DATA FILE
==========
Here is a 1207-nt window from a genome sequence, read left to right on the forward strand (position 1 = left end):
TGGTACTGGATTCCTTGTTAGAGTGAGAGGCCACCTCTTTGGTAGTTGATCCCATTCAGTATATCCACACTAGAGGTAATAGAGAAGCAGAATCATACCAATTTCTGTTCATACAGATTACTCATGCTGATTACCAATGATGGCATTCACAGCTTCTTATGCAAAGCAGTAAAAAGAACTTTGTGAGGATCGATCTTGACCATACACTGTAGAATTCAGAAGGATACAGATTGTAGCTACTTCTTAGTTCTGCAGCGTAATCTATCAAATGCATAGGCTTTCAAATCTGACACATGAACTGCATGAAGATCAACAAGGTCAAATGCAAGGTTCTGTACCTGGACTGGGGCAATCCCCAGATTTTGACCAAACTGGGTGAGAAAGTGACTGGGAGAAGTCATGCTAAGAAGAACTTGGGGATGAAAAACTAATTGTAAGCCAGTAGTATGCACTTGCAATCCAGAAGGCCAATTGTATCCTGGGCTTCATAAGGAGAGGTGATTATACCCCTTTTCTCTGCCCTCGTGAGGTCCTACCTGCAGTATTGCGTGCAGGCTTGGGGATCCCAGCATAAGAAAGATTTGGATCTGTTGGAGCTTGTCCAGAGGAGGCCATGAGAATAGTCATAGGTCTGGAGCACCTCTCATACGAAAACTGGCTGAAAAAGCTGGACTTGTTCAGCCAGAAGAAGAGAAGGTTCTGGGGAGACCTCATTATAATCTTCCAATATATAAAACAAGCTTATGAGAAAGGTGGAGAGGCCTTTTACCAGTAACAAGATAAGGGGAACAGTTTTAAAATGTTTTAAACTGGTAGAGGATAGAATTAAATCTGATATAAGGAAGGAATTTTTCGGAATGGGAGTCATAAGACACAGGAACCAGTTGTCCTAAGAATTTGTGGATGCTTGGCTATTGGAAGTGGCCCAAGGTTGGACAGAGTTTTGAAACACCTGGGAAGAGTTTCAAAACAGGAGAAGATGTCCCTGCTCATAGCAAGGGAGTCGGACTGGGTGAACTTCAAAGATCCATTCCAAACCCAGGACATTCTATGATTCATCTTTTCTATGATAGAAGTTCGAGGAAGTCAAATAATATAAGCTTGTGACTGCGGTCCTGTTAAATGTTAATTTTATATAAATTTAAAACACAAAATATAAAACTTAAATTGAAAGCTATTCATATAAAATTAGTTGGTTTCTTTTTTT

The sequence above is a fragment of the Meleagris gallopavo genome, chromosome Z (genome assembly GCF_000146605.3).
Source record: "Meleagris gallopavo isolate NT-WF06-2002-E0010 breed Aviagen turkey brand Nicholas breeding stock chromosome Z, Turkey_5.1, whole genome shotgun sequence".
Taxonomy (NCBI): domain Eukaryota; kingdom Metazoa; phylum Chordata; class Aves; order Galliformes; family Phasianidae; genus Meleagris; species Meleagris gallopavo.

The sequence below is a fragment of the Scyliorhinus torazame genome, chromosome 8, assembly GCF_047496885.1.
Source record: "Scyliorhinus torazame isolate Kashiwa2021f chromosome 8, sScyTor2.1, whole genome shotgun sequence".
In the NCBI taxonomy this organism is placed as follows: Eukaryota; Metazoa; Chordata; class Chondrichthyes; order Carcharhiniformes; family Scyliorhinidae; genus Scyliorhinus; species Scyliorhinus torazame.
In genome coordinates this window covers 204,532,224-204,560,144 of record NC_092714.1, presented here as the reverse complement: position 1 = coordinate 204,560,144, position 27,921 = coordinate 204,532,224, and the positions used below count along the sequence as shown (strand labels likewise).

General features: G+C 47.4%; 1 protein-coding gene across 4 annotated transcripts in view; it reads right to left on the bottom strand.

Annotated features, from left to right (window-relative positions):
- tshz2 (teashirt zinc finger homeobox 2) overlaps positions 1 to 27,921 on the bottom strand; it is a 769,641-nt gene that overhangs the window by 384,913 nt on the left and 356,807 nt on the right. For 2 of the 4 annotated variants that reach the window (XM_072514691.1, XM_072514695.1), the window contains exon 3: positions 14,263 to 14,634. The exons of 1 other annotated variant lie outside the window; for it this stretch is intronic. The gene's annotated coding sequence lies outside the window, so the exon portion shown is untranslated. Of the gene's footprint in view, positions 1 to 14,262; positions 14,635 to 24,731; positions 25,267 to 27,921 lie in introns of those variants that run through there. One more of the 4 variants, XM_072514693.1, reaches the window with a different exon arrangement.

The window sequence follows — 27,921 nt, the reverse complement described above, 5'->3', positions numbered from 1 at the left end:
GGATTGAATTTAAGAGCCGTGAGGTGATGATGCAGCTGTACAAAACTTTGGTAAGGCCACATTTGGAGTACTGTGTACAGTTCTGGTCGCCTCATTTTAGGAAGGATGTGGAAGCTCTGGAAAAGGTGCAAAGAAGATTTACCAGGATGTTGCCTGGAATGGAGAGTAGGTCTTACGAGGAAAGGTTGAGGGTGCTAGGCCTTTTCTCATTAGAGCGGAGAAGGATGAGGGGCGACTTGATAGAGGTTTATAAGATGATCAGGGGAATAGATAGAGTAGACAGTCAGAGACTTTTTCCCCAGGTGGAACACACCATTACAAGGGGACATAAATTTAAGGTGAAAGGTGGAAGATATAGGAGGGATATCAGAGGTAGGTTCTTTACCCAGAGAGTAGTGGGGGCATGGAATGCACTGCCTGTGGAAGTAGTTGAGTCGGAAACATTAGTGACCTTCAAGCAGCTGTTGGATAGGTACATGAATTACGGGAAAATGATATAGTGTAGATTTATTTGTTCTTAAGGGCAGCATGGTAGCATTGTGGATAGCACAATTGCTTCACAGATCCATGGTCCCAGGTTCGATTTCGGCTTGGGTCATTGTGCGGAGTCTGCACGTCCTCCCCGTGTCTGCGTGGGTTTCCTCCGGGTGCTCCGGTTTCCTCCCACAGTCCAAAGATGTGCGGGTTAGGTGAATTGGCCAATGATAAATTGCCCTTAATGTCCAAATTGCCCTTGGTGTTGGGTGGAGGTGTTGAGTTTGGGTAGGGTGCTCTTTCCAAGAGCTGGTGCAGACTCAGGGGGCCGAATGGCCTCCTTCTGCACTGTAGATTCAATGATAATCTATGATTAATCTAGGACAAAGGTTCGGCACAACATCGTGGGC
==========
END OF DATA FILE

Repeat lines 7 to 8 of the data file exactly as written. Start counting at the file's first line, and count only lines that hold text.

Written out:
Source record: "Scyliorhinus torazame isolate Kashiwa2021f chromosome 8, sScyTor2.1, whole genome shotgun sequence".
In the NCBI taxonomy this organism is placed as follows: Eukaryota; Metazoa; Chordata; class Chondrichthyes; order Carcharhiniformes; family Scyliorhinidae; genus Scyliorhinus; species Scyliorhinus torazame.